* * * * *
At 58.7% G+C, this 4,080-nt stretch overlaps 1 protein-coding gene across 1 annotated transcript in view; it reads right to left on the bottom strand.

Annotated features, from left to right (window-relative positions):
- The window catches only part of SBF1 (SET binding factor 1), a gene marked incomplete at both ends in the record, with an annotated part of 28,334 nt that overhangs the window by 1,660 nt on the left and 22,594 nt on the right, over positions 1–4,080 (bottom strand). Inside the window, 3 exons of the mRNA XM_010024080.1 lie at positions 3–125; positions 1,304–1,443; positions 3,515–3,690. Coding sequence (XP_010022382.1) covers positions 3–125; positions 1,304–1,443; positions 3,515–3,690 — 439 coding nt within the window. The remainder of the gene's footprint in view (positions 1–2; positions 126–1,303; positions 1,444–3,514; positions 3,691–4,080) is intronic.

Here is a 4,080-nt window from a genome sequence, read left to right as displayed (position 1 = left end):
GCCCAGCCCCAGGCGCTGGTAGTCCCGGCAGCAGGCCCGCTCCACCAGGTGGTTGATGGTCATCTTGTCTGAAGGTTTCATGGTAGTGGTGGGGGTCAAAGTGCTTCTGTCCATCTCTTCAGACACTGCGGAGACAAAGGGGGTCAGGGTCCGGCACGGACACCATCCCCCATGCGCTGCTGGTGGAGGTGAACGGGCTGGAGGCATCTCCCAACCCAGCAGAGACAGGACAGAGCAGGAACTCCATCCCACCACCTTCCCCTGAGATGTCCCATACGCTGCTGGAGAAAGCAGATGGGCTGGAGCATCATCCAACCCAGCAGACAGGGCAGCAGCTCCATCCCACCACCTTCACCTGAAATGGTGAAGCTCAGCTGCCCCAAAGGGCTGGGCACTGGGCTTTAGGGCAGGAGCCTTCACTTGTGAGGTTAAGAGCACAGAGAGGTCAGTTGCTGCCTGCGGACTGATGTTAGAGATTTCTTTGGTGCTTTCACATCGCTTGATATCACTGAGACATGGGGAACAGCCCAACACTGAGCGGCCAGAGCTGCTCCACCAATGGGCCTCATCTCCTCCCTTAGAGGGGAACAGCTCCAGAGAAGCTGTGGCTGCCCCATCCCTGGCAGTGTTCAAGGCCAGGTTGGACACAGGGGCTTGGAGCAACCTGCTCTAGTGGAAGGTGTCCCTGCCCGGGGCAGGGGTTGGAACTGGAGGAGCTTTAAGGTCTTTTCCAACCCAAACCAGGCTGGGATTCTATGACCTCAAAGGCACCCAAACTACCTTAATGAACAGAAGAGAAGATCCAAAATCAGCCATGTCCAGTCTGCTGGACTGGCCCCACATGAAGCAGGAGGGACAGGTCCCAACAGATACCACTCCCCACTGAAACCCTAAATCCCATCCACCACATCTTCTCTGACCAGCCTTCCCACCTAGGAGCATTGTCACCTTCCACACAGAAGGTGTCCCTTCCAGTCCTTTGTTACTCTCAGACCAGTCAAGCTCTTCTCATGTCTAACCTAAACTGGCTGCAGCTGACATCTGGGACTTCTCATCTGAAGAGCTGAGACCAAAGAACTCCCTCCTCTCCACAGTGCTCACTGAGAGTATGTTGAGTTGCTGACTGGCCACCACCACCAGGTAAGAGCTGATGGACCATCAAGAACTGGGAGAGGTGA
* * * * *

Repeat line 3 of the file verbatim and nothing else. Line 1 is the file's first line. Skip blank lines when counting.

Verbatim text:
- The window catches only part of SBF1 (SET binding factor 1), a gene marked incomplete at both ends in the record, with an annotated part of 28,334 nt that overhangs the window by 1,660 nt on the left and 22,594 nt on the right, over positions 1–4,080 (bottom strand). Inside the window, 3 exons of the mRNA XM_010024080.1 lie at positions 3–125; positions 1,304–1,443; positions 3,515–3,690. Coding sequence (XP_010022382.1) covers positions 3–125; positions 1,304–1,443; positions 3,515–3,690 — 439 coding nt within the window. The remainder of the gene's footprint in view (positions 1–2; positions 126–1,303; positions 1,444–3,514; positions 3,691–4,080) is intronic.